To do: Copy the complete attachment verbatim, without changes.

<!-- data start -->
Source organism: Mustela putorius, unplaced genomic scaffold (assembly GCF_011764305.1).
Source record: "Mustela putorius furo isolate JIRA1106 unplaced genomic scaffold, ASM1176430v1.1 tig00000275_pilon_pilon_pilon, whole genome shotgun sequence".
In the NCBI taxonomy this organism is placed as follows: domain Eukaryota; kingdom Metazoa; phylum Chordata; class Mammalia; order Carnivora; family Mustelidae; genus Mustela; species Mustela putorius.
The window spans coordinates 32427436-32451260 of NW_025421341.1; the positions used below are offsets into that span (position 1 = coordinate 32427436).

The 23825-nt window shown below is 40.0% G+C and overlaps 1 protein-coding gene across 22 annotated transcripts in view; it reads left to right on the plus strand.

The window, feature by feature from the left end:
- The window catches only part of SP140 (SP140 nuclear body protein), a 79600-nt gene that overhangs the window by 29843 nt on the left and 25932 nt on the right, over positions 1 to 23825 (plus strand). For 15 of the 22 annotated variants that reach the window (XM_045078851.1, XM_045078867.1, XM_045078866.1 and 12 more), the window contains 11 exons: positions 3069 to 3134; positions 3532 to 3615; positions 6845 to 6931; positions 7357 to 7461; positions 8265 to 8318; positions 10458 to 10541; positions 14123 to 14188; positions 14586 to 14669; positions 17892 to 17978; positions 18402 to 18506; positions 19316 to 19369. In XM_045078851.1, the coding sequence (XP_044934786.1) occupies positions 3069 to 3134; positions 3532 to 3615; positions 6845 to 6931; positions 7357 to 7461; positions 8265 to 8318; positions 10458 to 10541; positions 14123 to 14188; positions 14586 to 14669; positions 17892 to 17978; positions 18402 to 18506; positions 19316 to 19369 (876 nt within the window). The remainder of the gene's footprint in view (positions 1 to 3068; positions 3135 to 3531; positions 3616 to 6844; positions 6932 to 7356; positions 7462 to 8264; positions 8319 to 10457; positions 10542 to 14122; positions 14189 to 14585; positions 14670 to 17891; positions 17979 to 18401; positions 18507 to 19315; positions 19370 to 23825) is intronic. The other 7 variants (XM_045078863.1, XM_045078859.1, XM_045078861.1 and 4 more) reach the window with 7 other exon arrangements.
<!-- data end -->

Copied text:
Source organism: Mustela putorius, unplaced genomic scaffold (assembly GCF_011764305.1).
Source record: "Mustela putorius furo isolate JIRA1106 unplaced genomic scaffold, ASM1176430v1.1 tig00000275_pilon_pilon_pilon, whole genome shotgun sequence".
In the NCBI taxonomy this organism is placed as follows: domain Eukaryota; kingdom Metazoa; phylum Chordata; class Mammalia; order Carnivora; family Mustelidae; genus Mustela; species Mustela putorius.
The window spans coordinates 32427436-32451260 of NW_025421341.1; the positions used below are offsets into that span (position 1 = coordinate 32427436).

The 23825-nt window shown below is 40.0% G+C and overlaps 1 protein-coding gene across 22 annotated transcripts in view; it reads left to right on the plus strand.

The window, feature by feature from the left end:
- The window catches only part of SP140 (SP140 nuclear body protein), a 79600-nt gene that overhangs the window by 29843 nt on the left and 25932 nt on the right, over positions 1 to 23825 (plus strand). For 15 of the 22 annotated variants that reach the window (XM_045078851.1, XM_045078867.1, XM_045078866.1 and 12 more), the window contains 11 exons: positions 3069 to 3134; positions 3532 to 3615; positions 6845 to 6931; positions 7357 to 7461; positions 8265 to 8318; positions 10458 to 10541; positions 14123 to 14188; positions 14586 to 14669; positions 17892 to 17978; positions 18402 to 18506; positions 19316 to 19369. In XM_045078851.1, the coding sequence (XP_044934786.1) occupies positions 3069 to 3134; positions 3532 to 3615; positions 6845 to 6931; positions 7357 to 7461; positions 8265 to 8318; positions 10458 to 10541; positions 14123 to 14188; positions 14586 to 14669; positions 17892 to 17978; positions 18402 to 18506; positions 19316 to 19369 (876 nt within the window). The remainder of the gene's footprint in view (positions 1 to 3068; positions 3135 to 3531; positions 3616 to 6844; positions 6932 to 7356; positions 7462 to 8264; positions 8319 to 10457; positions 10542 to 14122; positions 14189 to 14585; positions 14670 to 17891; positions 17979 to 18401; positions 18507 to 19315; positions 19370 to 23825) is intronic. The other 7 variants (XM_045078863.1, XM_045078859.1, XM_045078861.1 and 4 more) reach the window with 7 other exon arrangements.